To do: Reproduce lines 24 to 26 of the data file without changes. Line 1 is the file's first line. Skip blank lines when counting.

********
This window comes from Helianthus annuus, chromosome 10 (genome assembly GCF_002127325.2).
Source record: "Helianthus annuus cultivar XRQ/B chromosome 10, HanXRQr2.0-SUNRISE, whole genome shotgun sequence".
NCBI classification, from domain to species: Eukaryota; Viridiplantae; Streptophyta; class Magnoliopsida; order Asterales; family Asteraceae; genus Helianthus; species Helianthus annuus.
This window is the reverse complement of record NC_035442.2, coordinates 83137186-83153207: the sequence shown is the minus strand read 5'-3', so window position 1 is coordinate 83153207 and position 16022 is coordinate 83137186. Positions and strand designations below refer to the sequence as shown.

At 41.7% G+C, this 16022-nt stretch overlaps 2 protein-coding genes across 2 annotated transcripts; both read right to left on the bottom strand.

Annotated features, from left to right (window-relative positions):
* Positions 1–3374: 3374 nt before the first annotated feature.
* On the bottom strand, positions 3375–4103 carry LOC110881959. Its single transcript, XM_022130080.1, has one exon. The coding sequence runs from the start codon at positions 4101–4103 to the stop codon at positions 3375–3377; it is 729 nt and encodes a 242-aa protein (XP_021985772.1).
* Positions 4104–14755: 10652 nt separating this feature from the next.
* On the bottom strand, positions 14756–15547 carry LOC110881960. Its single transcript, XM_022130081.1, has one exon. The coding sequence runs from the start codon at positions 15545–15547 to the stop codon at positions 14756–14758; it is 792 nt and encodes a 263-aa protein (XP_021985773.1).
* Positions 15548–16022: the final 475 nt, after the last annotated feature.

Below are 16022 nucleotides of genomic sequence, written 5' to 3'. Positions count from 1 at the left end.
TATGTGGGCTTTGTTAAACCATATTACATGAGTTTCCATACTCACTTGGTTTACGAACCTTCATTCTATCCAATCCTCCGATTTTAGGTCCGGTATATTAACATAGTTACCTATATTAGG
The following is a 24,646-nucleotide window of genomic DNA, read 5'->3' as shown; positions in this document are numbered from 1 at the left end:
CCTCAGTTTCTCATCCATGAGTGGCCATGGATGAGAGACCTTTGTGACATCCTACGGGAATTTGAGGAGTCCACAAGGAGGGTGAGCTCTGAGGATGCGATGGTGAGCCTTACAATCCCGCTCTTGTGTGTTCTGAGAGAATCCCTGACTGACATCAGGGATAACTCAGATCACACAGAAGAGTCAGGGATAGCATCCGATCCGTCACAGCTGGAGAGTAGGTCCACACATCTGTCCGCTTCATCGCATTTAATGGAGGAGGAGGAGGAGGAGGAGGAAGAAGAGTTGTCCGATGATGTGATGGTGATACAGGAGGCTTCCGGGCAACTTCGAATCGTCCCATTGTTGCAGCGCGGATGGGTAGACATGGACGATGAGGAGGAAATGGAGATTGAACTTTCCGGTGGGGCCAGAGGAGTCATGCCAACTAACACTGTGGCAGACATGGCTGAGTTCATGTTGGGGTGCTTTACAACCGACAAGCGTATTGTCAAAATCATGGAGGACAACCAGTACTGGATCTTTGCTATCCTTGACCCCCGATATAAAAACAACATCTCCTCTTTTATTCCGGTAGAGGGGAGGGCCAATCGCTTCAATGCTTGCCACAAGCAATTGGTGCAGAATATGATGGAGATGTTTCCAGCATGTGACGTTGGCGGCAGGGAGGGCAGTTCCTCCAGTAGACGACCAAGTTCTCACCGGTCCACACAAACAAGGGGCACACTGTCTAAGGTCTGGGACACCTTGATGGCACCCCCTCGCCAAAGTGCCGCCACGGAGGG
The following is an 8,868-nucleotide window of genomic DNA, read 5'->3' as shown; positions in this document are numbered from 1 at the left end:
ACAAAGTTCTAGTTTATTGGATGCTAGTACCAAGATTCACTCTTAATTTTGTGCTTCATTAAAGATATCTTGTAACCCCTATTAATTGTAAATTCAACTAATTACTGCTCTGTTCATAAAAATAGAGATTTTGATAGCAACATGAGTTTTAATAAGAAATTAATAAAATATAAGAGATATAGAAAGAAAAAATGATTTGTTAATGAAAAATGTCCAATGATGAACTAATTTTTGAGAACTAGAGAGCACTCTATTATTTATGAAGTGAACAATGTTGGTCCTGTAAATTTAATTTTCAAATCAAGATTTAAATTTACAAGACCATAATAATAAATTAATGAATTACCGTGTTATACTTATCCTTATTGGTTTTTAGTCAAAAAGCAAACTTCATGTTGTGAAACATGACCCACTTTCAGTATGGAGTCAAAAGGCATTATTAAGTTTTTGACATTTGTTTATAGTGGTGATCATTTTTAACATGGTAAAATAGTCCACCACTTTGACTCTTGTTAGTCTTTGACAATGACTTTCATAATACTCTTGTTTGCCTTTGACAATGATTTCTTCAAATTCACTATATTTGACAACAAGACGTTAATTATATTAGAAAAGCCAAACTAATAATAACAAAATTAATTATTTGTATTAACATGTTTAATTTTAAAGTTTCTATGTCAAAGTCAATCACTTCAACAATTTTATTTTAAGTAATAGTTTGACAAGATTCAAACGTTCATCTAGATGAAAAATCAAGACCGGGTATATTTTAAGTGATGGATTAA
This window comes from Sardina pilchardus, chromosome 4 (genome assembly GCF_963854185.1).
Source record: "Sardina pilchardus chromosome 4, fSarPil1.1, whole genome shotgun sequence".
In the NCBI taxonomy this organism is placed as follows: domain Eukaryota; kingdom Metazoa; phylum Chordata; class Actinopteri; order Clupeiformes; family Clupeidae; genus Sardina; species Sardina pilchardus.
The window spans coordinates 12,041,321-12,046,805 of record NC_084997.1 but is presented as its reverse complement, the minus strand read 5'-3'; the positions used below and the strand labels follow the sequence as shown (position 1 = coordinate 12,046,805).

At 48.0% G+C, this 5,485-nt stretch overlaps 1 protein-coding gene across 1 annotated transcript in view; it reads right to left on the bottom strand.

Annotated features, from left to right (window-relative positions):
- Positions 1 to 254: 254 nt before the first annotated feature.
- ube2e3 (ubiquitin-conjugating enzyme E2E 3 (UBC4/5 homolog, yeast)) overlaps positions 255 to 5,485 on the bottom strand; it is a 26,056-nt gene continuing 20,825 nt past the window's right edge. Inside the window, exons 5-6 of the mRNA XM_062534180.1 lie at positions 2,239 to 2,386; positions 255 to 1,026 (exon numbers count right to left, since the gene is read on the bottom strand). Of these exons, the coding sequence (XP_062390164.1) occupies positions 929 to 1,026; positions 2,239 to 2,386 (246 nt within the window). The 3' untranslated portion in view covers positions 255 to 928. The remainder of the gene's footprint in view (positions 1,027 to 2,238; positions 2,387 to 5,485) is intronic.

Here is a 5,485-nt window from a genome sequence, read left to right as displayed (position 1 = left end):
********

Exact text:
- Positions 1 to 254: 254 nt before the first annotated feature.
- ube2e3 (ubiquitin-conjugating enzyme E2E 3 (UBC4/5 homolog, yeast)) overlaps positions 255 to 5,485 on the bottom strand; it is a 26,056-nt gene continuing 20,825 nt past the window's right edge. Inside the window, exons 5-6 of the mRNA XM_062534180.1 lie at positions 2,239 to 2,386; positions 255 to 1,026 (exon numbers count right to left, since the gene is read on the bottom strand). Of these exons, the coding sequence (XP_062390164.1) occupies positions 929 to 1,026; positions 2,239 to 2,386 (246 nt within the window). The 3' untranslated portion in view covers positions 255 to 928. The remainder of the gene's footprint in view (positions 1,027 to 2,238; positions 2,387 to 5,485) is intronic.

Here is a 5,485-nt window from a genome sequence, read left to right as displayed (position 1 = left end):